by the Living Wage Coalition
Low-wage workers gathered in a town hall meeting in Bayview Hunters Point on June 29 to denounce the growing income inequality in the Bay Area and declare that if their wages did not increase they would be forced to leave their jobs.
“The inequality in wages is ridiculous. The wage gap is getting bigger and, for this part of the workforce, we aren’t getting anywhere. Something has to give,” said Stacey Curtis, a homecare provider who administers vital care to the elderly and infirm so that they can live independently in their homes.
The workers, who came together in the Alex Pitcher Community Room in the Southeast Campus of City College, 1800 Oakdale, were meeting to discuss proposed amendments to the Minimum Compensation Ordinance. The amendments would increase wages for approximately 25,000 low-wage workers, including homecare providers, airport workers and CalWORKs participants, to $15.86 per hour in 2017 and $16.86 per hour by 2018.
The Minimum Compensation Ordinance is different from the Minimum Wage Ordinance and has traditionally been slightly higher. All workers in San Francisco are subject to the Minimum Wage Ordinance, whereas the Minimum Compensation Ordinance applies primarily to the set of workers who are employed by businesses and organizations that have contracts with the City or lease property at the airport.
The event was organized by the San Francisco Living Wage Coalition, the San Francisco Labor Council and Jobs with Justice SF to provide a platform for workers to call upon their district supervisors to support the proposed amendments.
Stacey Curtis, a homecare provider and mother of two, shared her story with the participants in the town hall: “One thing I’ve started to realize is that I’ve sacrificed my family to work – and that should not be. I should not have to work so hard in a given day to where I cannot parent my kids.”
Ms. Curtis went on to lament the fact that with low wages and rising rents “I have been recently priced out of San Francisco … I’ve relocated my family to Richmond to where we live in a two-bedroom with the living room converted into a bedroom for my son because that’s all we can afford.”
“The inequality in wages is ridiculous. The wage gap is getting bigger and, for this part of the workforce, we aren’t getting anywhere. Something has to give,” said Stacey Curtis.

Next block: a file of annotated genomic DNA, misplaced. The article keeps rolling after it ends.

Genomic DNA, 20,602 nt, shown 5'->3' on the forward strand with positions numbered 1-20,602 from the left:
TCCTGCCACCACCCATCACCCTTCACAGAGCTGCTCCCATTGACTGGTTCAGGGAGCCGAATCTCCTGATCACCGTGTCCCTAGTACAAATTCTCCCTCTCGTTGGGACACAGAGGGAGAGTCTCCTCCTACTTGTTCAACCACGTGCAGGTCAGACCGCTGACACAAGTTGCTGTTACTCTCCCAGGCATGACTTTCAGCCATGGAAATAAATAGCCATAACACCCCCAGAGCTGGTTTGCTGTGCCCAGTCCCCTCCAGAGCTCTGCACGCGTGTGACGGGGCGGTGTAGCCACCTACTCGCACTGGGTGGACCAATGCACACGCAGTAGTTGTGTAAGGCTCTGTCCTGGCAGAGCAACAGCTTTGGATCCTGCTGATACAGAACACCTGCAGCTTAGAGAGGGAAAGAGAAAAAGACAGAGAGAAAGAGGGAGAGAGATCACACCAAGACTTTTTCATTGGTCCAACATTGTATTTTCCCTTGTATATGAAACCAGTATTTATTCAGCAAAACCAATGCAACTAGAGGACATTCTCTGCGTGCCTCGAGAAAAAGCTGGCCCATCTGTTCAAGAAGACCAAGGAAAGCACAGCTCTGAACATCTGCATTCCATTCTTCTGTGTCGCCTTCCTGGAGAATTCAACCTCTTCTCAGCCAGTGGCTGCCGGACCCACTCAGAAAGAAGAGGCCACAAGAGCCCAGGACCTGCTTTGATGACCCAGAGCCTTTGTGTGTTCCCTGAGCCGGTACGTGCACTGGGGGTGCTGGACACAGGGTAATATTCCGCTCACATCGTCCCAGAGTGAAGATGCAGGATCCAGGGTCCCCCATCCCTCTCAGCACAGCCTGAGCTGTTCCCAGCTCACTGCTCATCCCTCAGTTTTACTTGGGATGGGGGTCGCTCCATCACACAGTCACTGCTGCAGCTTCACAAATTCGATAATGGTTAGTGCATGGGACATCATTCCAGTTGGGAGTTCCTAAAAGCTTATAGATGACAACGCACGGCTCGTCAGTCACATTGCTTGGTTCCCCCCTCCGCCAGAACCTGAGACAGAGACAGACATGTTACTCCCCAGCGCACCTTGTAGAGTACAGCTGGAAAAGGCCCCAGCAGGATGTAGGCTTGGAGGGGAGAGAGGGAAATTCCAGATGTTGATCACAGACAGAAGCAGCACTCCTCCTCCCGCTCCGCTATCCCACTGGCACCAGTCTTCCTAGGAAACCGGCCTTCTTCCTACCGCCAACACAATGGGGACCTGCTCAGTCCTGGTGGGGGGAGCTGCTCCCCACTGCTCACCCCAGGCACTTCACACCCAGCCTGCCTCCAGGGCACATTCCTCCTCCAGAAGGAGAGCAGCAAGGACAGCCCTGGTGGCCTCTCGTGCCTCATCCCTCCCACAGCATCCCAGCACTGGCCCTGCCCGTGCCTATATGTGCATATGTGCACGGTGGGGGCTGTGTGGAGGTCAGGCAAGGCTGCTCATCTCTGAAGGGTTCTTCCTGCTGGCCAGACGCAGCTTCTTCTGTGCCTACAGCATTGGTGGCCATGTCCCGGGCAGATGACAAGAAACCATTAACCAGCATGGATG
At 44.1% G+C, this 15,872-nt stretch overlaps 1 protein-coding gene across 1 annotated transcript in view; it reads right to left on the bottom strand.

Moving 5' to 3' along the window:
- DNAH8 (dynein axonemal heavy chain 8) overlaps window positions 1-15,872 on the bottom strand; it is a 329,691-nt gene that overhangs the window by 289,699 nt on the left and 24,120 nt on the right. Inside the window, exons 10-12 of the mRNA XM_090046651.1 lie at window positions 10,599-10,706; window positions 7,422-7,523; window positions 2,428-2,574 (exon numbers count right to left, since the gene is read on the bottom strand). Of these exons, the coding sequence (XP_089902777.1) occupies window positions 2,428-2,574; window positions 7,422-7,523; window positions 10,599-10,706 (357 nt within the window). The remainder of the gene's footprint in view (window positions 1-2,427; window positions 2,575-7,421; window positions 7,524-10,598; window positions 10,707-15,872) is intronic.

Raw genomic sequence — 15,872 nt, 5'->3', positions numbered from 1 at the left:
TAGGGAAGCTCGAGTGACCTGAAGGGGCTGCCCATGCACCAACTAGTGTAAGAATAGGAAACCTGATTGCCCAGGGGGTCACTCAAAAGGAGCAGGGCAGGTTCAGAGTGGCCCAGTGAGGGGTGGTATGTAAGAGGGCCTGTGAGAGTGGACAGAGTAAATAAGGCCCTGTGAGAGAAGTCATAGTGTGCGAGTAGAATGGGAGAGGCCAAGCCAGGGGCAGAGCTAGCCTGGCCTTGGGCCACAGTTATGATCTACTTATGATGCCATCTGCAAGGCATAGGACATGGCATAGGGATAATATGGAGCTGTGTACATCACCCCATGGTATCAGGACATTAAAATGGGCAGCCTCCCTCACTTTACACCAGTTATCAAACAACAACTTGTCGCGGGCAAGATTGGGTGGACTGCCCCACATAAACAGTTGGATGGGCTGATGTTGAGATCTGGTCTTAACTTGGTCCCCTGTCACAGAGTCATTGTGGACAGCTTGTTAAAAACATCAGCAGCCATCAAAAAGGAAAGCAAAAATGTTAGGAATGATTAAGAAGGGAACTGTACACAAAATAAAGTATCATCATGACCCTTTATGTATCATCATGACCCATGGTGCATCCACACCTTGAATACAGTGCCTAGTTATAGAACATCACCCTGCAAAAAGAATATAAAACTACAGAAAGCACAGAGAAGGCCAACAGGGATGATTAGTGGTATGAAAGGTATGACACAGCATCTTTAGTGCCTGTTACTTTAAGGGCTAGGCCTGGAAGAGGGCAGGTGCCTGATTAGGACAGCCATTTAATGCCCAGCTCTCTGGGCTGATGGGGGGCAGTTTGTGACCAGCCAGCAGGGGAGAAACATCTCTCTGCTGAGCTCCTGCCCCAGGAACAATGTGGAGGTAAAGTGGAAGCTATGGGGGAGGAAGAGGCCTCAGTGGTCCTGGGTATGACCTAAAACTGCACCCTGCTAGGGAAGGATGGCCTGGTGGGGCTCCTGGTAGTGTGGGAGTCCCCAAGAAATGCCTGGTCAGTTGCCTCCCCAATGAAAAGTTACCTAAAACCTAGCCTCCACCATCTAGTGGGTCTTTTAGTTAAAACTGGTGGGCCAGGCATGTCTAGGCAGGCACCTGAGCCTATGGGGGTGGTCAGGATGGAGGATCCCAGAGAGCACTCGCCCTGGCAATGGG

She pointed out that in her experience, besides making it hard for her to support herself, low wages seem to contribute to an attitude in which people do not even seek employment because at minimum wage it isn’t worth the necessary sacrifices. “I see young Black men in my neighborhood who talk to me and say, ‘I’m not going to work for minimum wage.
“’Look at you, what do you have? You don’t have a home, you don’t pay a mortgage, you don’t have a car. Why would I go work for minimum wage when I can sit here on the corner selling drugs?’ So yeah, I think low wages directly relate to crime and poverty, especially in neighborhoods that are already disadvantaged.”
“I think low wages directly relate to crime and poverty, especially in neighborhoods that are already disadvantaged.”
Airport security agents and bag screeners also spoke about the detrimental effects the currently unlivable wages are having on themselves and their jobs. Kevin Prasad, an airport security agent and veteran of the U.S. military, reports that to make ends meet he has needed to take jobs with two different security firms at San Francisco International in order to work enough hours to pay the bills.
As a result, he says that he regularly works 16-hour days and, at the time of the town hall meeting, reported: “I just counted right now, and I’m running on 30 hours straight. I have not slept since 1:30 yesterday.” Essentially, low wages are forcing airport security workers to sacrifice sleep in order to make ends meet, which inevitably means that they cannot be as effective and vigilant as they could be if they were able to work reasonable hours, according to Prasad.